Well, it's also interesting you bring up Lovecraft because he's such an interesting figure for creating horror. There's so much about what he created that strikes a real nerve with everyone. But then he also comes from this place where he was Xenophobic and racist.
He was all the things he's like xenophobe, classist, racist, sexist, all of the things. Right. Yeah.
But what's interesting, what I find interesting about him is that he sort of turned all the things that were sort of negative about him into something in art that helped us to kind of see what could fuel those kind of points of view. It's fascinating work, but it is something that when you bring up Lovecraft, sometimes people push back or don't know how to kind of deal with him.
Yeah, it was funny. I remember being at a dinner party once at an art show opening, and I was talking his art critic, and we came across we talked about horror. We mentioned Lovecraft, and I mentioned this racism. And she just basically oh, it was just like, no, understand you racist. Understand that his work is racist. And it actually permeates the work. Right. Of course, as he neared the end of his life, his views started to change, which I thought was really cool. I often think, like, if he hadn't died so young, that his work would have shifted according to the times a little bit more, but who's to say? But he does give us these tools to actually examine monstrosity and symbolism, right? So some things are actually overt, like his poetry about black folk. He was not a very big fan back in the day, but the way that he uses metaphor about what the monsters symbolize, the technology of monsters and the technology of the cosmic and that kind of thing is actually extremely smart. The other thing he gave us, of course, is the idea of an open source catalog of work. Like he actively encouraged people to write within his cathal mythos. A lot of the Cthulhu mythos were actually perpetuated later by colleagues and friends of his and other writers. So it's an open source creation space, which I thought was really interesting. A lot of people think the necromantic car is a real thing because of that. Right? It's not a real thing. Made it up anyway.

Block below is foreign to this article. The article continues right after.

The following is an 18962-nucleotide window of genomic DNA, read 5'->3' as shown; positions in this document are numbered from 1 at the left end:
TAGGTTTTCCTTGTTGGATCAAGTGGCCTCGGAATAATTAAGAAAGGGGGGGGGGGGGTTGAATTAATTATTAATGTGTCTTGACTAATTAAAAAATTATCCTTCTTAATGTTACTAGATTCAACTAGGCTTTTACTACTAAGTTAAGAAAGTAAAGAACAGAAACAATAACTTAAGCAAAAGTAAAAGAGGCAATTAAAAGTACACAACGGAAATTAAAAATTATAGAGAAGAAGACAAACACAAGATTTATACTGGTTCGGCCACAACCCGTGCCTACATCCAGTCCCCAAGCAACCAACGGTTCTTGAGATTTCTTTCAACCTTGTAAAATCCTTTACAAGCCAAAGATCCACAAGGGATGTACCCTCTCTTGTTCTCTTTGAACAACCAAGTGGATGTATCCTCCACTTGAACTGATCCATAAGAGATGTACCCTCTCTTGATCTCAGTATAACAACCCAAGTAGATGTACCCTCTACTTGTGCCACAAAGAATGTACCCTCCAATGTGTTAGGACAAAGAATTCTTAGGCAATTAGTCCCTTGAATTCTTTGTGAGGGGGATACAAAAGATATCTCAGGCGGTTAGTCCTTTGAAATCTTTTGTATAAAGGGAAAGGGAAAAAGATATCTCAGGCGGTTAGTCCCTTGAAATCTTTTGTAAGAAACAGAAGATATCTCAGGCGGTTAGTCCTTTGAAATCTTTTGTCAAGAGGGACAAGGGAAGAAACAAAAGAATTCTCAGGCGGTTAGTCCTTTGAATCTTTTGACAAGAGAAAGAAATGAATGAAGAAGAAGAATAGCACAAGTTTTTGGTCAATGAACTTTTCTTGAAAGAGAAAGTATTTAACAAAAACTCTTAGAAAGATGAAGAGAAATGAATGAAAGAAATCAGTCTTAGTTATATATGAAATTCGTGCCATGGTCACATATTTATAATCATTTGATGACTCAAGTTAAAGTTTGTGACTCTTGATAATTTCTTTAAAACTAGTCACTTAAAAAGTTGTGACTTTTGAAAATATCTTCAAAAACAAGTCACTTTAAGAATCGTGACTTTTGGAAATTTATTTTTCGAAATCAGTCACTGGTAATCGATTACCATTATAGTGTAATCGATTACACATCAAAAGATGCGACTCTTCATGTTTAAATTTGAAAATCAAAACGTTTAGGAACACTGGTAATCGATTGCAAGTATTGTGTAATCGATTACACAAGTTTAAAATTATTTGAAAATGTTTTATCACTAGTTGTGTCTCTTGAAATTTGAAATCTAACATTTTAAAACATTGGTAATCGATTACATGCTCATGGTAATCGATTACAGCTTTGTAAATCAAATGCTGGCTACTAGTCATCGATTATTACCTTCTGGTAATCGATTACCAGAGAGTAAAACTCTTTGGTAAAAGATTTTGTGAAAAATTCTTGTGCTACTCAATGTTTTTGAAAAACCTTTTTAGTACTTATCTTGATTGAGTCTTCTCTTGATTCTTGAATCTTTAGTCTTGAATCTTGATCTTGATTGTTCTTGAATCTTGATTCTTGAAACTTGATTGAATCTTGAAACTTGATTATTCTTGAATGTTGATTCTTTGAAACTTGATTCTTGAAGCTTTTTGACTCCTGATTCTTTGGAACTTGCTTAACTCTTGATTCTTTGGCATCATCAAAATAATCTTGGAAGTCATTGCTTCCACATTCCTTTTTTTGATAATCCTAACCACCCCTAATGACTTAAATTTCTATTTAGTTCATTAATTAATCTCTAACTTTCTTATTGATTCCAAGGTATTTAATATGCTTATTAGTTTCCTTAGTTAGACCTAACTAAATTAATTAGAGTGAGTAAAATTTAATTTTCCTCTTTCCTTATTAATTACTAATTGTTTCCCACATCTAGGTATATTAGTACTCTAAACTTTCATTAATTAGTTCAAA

And because you're going to be coming to Black Comics day, talk a little bit about kind of what appeals to you as an artist and a writer working in comics? What do you feel that it offers you that you're not finding elsewhere or that's exciting to work with?
Well, I feel like once you start making comics, it's in your bones anyway. You know what I'm saying? It's a very immediate medium. And what I mean by that is, if you can make an image, you don't necessarily have to draw a comic. I mean, draw a cartoon or whatever. You actually take pictures and put words to them and stuff. If you can tell a story and sequence and you can make a comic, you just take it down to get to your copy shop or whatever and print up 20 copies of your little comic book, and you become a comic book publisher. It's that simple, actually. Of course, you might be editing and tweaking. You have different levels, you know, but that's how that's, like, zine culture, right? You just make something and you copy it and make it, you know, that's really cool. The other thing is that it's there's no medium that speaks so, so much to the surreal as comics do. I feel like it's a dream. It's a dream. Like, you know, space. I mean, film can have that quality to it, but for some reason, the way that comics do with symbols seems, like, so inherently smart and, like, recognizable to people, you know? It's something about the medium that actually relates to folk on a very visceral level. And the other thing is that everything on the page can tell a story from, like, the line quality to the color to the typeface you use. Everything has symbolic meaning, and I think that's really interesting, too. So it's a little bit like poetry to me. I feel like comics is like poetry and a little bit of theater, actually, too. It has a theatrical quality to it. I think there's something to be said about the fact that back during the Broadville era, you would actually have chalk talks where people would actually draw on the stage, like, really fast and have these chalk talks. It's really interesting anyway. So, yeah, that's one thing that appeals to me. I've been a fan of comics since I was a kid, and little did I know that it would turn into something that was part of my career, my main career. Of course, I'm a teacher, professor, but I do a lot of comics. Like, I basically teach comics. I write them, I edit them, I theorize about them, I publish them. It's just pretty crazy.
And in revisiting kind of that EC format, did you find anything different? What was that process of going back to EC comics and saying, like, let's do an anthology series kind of like them? And did you feel that you wanted to tap into exactly what it was, or did you find new things that you wanted to explore kind of within that format.